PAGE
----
Currently, the FDA estimates that a drug takes a minimum of 7 years to move from initial studies to FDA approval. The regulatory hoops that researchers have to jump through significantly delay the production of potentially life-changing medications that Americans need.

To develop more information about marijuana's therapeutic potential, we need robust basic and clinical research. The MEDS Act would encourage this research through reduced regulatory interference, and it would expand sources of research-grade marijuana with the assurance of a quality-controlled product.

My proposal would also allow for the commercial production of drugs developed from marijuana once they have been approved by the FDA. I am pleased with the legislation that Senator Schatz and I have been able to craft surrounding CBO oil and medical research. We are committed to seeing that this bill becomes law.

Mister President, before I yield the floor, I would like to take a moment to share my perspective on the broader discussion of medical marijuana and its implications in my home State of Utah. In Utah and across the Nation, opioid abuse continues to ravage good, hard-working families who have fallen captive to the tyranny of addiction.

While some people are using these prescription drugs appropriately, others are abusing them at alarming rates. Because Utahns have watched their family members, friends, and neighbors grapple with this epidemic, many are seeking nonnarcotic alternatives that can help with pain. Medical marijuana is just one such alternative, and after careful, deliberative thought, I've concluded that it is an alternative worth pursuing.

Now let me be clear. My support for medical marijuana research does not mean that I believe that marijuana is a harmless substance. Much to the contrary, I continue to believe that marijuana can lead to broader drug abuse, and I'm deeply concerned by the cottage industries springing up in States in which marijuana has been legalized both for medical and recreational use.

So let me be clear. I am still very much opposed to the legalization of recreational marijuana, but I strongly support research into the medicinal benefits of marijuana, and I remain committed to helping patients find the help they need, whether they suffer from cancer, severe seizures, or any other chronic disorder.

In crafting a new regulatory framework to harvest the medicinal benefits of marijuana while also mitigating its harmful effects, we must ensure that any marijuana-derived medications are prescribed by qualified physicians or other healthcare providers.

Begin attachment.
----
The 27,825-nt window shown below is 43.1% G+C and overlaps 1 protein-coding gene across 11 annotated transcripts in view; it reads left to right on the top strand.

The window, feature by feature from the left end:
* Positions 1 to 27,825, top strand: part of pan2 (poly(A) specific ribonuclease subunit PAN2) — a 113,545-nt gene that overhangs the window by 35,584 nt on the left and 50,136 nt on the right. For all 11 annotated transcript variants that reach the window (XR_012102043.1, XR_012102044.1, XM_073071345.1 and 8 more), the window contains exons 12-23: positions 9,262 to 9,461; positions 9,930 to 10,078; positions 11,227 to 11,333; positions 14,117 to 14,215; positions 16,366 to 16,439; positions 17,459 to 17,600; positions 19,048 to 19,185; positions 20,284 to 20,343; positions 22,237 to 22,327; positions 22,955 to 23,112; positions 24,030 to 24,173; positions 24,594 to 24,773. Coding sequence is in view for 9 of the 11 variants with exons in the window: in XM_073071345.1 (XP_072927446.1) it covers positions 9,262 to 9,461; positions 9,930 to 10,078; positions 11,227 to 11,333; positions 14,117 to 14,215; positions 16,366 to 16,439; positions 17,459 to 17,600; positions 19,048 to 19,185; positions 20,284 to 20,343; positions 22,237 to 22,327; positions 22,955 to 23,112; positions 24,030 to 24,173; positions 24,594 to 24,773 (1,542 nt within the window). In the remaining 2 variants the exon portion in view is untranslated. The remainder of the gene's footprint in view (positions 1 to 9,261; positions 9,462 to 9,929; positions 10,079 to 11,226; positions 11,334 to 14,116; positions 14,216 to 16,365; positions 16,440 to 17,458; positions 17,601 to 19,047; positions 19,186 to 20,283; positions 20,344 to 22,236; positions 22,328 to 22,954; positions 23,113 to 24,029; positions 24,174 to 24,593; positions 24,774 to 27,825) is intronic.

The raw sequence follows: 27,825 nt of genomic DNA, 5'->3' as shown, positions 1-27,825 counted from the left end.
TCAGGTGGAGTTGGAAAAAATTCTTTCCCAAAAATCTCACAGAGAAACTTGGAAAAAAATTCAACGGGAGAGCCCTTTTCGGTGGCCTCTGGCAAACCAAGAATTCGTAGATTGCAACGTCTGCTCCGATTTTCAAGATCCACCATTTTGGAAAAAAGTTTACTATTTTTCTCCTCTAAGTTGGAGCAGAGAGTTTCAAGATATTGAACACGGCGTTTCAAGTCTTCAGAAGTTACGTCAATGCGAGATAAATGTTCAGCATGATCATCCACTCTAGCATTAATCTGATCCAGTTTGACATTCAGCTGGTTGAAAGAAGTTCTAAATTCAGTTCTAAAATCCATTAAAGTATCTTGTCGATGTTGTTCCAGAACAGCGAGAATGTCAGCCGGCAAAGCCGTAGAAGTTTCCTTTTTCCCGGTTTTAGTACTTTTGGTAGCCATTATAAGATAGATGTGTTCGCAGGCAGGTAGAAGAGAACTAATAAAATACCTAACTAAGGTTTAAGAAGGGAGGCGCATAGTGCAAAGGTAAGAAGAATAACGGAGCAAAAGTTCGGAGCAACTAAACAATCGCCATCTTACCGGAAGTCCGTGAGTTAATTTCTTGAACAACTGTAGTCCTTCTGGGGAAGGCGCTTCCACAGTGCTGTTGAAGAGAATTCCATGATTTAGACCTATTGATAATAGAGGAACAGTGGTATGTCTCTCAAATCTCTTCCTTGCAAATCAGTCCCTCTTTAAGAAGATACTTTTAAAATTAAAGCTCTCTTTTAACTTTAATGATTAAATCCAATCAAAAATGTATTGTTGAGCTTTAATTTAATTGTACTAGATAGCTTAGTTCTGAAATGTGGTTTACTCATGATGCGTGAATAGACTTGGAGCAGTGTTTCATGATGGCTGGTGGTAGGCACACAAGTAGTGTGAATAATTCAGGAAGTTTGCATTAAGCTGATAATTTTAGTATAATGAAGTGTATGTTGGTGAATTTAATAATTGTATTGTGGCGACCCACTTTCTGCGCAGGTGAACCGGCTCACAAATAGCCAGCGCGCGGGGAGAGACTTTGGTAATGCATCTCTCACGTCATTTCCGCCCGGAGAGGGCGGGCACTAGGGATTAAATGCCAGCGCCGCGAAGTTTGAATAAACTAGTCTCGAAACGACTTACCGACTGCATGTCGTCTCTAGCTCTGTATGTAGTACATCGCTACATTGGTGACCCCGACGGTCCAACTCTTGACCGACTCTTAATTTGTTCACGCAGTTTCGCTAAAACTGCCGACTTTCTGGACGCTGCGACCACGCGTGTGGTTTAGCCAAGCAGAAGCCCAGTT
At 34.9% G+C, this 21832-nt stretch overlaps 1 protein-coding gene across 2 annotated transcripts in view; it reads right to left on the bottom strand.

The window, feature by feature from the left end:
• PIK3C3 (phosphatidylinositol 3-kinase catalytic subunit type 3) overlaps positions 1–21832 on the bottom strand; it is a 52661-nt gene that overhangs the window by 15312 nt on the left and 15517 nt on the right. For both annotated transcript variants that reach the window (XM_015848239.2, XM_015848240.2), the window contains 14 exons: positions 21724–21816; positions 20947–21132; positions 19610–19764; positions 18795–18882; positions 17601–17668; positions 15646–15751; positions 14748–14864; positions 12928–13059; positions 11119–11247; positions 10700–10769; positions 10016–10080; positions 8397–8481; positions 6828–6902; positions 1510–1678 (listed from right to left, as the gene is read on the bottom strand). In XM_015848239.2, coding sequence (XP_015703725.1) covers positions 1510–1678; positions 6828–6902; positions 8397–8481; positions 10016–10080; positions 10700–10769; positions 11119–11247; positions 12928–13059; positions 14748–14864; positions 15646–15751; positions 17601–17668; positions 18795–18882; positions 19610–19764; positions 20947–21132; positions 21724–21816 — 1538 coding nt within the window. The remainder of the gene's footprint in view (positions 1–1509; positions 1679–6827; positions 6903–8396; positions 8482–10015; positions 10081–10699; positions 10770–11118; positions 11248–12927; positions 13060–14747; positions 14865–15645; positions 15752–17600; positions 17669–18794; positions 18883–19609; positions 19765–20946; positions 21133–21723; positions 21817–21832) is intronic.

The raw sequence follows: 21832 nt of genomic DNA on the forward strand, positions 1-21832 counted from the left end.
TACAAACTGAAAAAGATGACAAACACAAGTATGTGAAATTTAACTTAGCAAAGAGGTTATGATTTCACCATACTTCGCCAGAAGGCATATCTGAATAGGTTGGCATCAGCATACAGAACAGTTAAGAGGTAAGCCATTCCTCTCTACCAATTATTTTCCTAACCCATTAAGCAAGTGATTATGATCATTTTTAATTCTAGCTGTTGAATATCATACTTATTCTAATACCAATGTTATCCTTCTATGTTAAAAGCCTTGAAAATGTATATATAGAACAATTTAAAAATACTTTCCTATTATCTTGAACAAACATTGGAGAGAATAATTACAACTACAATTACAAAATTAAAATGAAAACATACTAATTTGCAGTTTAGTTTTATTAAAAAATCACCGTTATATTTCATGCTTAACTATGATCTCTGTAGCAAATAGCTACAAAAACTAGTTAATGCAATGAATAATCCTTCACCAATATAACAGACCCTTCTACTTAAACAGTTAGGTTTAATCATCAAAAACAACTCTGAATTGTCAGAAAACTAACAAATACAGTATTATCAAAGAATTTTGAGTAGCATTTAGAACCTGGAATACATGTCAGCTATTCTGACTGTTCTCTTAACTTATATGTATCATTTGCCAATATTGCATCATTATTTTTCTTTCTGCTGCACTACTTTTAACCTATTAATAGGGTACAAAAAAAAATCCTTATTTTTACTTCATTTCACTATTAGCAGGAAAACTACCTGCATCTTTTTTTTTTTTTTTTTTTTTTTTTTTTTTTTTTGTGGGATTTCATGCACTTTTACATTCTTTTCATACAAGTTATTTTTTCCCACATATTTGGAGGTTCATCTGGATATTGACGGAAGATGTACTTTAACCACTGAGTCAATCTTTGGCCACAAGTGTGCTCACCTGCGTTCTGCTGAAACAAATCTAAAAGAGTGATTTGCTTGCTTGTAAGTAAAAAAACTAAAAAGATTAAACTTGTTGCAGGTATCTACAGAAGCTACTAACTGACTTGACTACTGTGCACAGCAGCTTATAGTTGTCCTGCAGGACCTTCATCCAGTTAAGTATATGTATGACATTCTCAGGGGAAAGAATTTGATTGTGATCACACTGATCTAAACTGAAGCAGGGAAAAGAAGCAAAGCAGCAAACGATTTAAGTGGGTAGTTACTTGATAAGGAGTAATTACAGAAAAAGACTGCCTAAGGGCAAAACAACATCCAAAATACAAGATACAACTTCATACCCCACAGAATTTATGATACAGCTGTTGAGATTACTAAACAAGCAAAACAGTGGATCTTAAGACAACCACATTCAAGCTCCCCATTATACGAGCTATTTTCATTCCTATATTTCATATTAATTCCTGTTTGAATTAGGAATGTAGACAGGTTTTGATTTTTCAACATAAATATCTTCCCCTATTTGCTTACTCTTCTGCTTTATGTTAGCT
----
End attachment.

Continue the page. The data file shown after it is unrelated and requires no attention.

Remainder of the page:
Also, if we make medical marijuana accessible to those who really need it, we should not increase access to recreational marijuana, nor should we do anything to promote the industry that has developed around marijuana dispensaries.

DOUG MCVAY: That was Senator Orrin Hatch, Republican from Utah, speaking on the Senate floor about his new bill, the Marijuana Effective Drug Studies Act. That audio came to us courtesy of the US Senate. You may have heard something about Hatch’s new bill, now you know why it’s nothing to get excited about. For real reform, we need legislation like the bill that’s been introduced by Senator Cory Booker, the Democrat from New Jersey. The Marijuana Justice Act.

What’s needed is de-scheduling, taking marijuana out of the Controlled Substances Act and treating it like St. John’s Wort or ginkgo biloba or ginseng or willow bark or any of the other plants that you can buy off the shelves at most grocery stores or vitamin shops.

Unfortunately, that’s not the position being taken by the current administration. We still have a minute left in the show, so let’s give a listen to what Deputy Attorney General Rod Rosenstein had to say recently about the Justice Department’s current position on marijuana. He spoke at an event sponsored by the Heritage Foundation on September Fourteenth.

ROD ROSENSTEIN: Yeah, this is an interesting challenge. Yeah, the attorney general's been very clear, our position of the United States, because it's reflected in law, marijuana is illegal. And, it's a controlled substance and there are no authorized uses for it, with very limited exceptions for research approved by DEA.